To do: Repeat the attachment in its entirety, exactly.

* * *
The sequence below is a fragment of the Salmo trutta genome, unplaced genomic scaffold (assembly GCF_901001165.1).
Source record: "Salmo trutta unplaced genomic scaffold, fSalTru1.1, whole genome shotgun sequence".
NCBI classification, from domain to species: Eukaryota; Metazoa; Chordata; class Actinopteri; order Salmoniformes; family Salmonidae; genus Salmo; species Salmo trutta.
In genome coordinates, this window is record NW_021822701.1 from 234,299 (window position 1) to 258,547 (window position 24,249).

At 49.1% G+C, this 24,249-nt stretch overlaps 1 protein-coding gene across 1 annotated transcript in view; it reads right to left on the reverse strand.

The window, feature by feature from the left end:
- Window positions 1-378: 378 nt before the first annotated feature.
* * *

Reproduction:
The sequence below is a fragment of the Salmo trutta genome, unplaced genomic scaffold (assembly GCF_901001165.1).
Source record: "Salmo trutta unplaced genomic scaffold, fSalTru1.1, whole genome shotgun sequence".
NCBI classification, from domain to species: Eukaryota; Metazoa; Chordata; class Actinopteri; order Salmoniformes; family Salmonidae; genus Salmo; species Salmo trutta.
In genome coordinates, this window is record NW_021822701.1 from 234,299 (window position 1) to 258,547 (window position 24,249).

At 49.1% G+C, this 24,249-nt stretch overlaps 1 protein-coding gene across 1 annotated transcript in view; it reads right to left on the reverse strand.

The window, feature by feature from the left end:
- Window positions 1-378: 378 nt before the first annotated feature.